(AP/Evan Vucci)

"Executive time" and white privilege: Our laziest president and an ugly stereotype

Zoned out on Fox News and Mickey D's, Trump still believes Obama was lazy and he's a dynamic man of action


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Chauncey DeVega
January 11, 2018 10:00AM (UTC)

For black and brown Americans, Barack Obama's two terms in office were a rebuke to a society where nonwhites have long been marked as second-class citizens. For black people in particular, the literal presence of Obama's family in the White House represented a high point in the long, black freedom struggle. In the long arc of history, for centuries black Americans were owned, murdered, abused and raped by whites as human property, and yet a black American had become the most powerful man on the planet.

Of course, Obama's ascent did not heal the centuries of harm done to black Americans by white racism. But that next chapter in America's history -- where one more "first" for a black person was demolished -- was still symbolically intoxicating because it validated a belief in this country's ability to change for the better.

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For many millions of other Americans, the overwhelming majority of them white and conservative, Obama's presidency represented a personal insult. The very presence of an intelligent, graceful, educated and accomplished black man in the White House -- as president, instead of as a maid, janitor or butler -- rocked them to the core of their being. If a person inherently connects being a "real American" with whiteness, then a black president is unthinkable. Such a reality forces a cognitive dissonance that cannot be easily reconciled. What was understood to be the natural order of things for white America was turned upside down.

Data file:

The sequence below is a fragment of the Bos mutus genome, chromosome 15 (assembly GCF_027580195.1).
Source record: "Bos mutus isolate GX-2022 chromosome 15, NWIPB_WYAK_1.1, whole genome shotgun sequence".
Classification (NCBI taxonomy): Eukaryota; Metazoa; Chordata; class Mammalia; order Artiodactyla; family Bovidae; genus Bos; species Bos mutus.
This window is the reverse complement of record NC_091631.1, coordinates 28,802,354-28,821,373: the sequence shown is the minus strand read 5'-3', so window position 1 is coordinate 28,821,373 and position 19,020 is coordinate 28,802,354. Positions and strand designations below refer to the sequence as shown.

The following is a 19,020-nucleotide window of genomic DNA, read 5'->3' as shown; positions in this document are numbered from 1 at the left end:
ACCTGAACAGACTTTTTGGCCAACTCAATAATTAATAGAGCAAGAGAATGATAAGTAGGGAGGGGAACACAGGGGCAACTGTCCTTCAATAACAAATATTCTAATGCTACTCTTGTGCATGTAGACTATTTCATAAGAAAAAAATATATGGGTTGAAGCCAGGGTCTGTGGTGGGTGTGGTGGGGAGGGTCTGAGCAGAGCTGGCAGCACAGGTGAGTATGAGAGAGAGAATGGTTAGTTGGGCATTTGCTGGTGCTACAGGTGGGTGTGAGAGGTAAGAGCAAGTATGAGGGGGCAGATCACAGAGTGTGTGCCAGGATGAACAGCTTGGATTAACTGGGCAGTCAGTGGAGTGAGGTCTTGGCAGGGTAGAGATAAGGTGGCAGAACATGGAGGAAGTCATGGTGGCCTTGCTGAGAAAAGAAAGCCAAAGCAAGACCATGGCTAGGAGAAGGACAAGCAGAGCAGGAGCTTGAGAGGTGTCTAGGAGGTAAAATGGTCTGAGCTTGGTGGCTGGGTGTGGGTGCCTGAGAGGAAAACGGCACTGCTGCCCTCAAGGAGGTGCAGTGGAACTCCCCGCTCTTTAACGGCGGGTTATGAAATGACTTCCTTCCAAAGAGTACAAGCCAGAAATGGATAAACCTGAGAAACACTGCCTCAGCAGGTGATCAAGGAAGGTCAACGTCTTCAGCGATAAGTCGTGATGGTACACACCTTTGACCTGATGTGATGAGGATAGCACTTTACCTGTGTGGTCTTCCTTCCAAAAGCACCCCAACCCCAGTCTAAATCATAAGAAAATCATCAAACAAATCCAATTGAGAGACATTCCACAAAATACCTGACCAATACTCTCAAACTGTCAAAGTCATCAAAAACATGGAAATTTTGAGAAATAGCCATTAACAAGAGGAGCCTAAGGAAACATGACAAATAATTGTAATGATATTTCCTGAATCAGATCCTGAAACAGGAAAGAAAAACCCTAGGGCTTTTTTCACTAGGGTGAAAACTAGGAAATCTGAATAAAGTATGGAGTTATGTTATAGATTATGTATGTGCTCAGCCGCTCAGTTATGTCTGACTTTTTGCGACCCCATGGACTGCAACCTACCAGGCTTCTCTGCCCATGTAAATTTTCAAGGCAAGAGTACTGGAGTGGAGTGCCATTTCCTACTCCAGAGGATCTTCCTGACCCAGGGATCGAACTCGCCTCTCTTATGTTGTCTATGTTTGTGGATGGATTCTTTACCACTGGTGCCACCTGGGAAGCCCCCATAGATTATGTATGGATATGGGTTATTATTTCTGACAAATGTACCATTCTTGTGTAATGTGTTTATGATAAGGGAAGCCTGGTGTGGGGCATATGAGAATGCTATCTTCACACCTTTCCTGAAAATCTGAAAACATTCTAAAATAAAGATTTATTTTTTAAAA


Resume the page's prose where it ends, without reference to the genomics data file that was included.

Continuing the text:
Over the course of those eight years, many white conservatives became lost in the fever swamps of white supremacist paranoia, consumed by an existential dread about some vague notion of black or brown power, manifested in their archenemy and political demon Barack Obama. For too many people, Obama seemed to represent the displacement and obsolescence of white America and the birth of some undiscovered country where nonwhites rule and whites are made to kneel at their feet in submission.